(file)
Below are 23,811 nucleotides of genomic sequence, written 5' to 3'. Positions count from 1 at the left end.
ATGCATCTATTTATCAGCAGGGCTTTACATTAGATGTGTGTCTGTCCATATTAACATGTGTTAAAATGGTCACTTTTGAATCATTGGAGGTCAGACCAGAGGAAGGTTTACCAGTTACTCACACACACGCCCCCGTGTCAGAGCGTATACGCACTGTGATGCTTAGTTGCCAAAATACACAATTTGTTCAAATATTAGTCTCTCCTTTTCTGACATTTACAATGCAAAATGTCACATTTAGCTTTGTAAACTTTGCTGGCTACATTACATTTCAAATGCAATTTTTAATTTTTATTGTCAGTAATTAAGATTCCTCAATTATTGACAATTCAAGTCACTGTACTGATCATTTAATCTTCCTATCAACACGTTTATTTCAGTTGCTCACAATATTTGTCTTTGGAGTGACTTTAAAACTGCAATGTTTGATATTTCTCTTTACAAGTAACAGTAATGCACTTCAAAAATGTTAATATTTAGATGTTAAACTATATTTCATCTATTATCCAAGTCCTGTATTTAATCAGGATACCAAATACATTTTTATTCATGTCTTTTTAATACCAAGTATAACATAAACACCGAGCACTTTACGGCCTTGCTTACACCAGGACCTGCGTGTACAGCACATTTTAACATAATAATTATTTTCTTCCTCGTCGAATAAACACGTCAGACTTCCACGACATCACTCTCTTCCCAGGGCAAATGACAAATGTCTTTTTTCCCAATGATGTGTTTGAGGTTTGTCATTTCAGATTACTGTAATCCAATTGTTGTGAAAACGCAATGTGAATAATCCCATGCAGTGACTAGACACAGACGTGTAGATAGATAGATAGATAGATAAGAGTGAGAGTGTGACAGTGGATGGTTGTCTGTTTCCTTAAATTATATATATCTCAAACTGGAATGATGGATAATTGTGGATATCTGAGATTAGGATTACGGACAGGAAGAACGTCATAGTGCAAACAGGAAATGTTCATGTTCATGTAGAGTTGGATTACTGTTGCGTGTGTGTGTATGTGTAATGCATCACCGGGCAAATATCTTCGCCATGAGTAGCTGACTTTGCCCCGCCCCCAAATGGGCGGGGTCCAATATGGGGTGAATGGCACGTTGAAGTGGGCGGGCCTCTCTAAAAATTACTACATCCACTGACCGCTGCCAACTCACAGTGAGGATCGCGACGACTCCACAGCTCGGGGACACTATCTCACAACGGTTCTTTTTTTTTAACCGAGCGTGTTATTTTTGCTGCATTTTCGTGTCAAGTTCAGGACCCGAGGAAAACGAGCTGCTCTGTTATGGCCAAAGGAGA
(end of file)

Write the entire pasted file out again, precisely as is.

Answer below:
Below are 23,811 nucleotides of genomic sequence, written 5' to 3'. Positions count from 1 at the left end.
ATGCATCTATTTATCAGCAGGGCTTTACATTAGATGTGTGTCTGTCCATATTAACATGTGTTAAAATGGTCACTTTTGAATCATTGGAGGTCAGACCAGAGGAAGGTTTACCAGTTACTCACACACACGCCCCCGTGTCAGAGCGTATACGCACTGTGATGCTTAGTTGCCAAAATACACAATTTGTTCAAATATTAGTCTCTCCTTTTCTGACATTTACAATGCAAAATGTCACATTTAGCTTTGTAAACTTTGCTGGCTACATTACATTTCAAATGCAATTTTTAATTTTTATTGTCAGTAATTAAGATTCCTCAATTATTGACAATTCAAGTCACTGTACTGATCATTTAATCTTCCTATCAACACGTTTATTTCAGTTGCTCACAATATTTGTCTTTGGAGTGACTTTAAAACTGCAATGTTTGATATTTCTCTTTACAAGTAACAGTAATGCACTTCAAAAATGTTAATATTTAGATGTTAAACTATATTTCATCTATTATCCAAGTCCTGTATTTAATCAGGATACCAAATACATTTTTATTCATGTCTTTTTAATACCAAGTATAACATAAACACCGAGCACTTTACGGCCTTGCTTACACCAGGACCTGCGTGTACAGCACATTTTAACATAATAATTATTTTCTTCCTCGTCGAATAAACACGTCAGACTTCCACGACATCACTCTCTTCCCAGGGCAAATGACAAATGTCTTTTTTCCCAATGATGTGTTTGAGGTTTGTCATTTCAGATTACTGTAATCCAATTGTTGTGAAAACGCAATGTGAATAATCCCATGCAGTGACTAGACACAGACGTGTAGATAGATAGATAGATAGATAAGAGTGAGAGTGTGACAGTGGATGGTTGTCTGTTTCCTTAAATTATATATATCTCAAACTGGAATGATGGATAATTGTGGATATCTGAGATTAGGATTACGGACAGGAAGAACGTCATAGTGCAAACAGGAAATGTTCATGTTCATGTAGAGTTGGATTACTGTTGCGTGTGTGTGTATGTGTAATGCATCACCGGGCAAATATCTTCGCCATGAGTAGCTGACTTTGCCCCGCCCCCAAATGGGCGGGGTCCAATATGGGGTGAATGGCACGTTGAAGTGGGCGGGCCTCTCTAAAAATTACTACATCCACTGACCGCTGCCAACTCACAGTGAGGATCGCGACGACTCCACAGCTCGGGGACACTATCTCACAACGGTTCTTTTTTTTTAACCGAGCGTGTTATTTTTGCTGCATTTTCGTGTCAAGTTCAGGACCCGAGGAAAACGAGCTGCTCTGTTATGGCCAAAGGAGA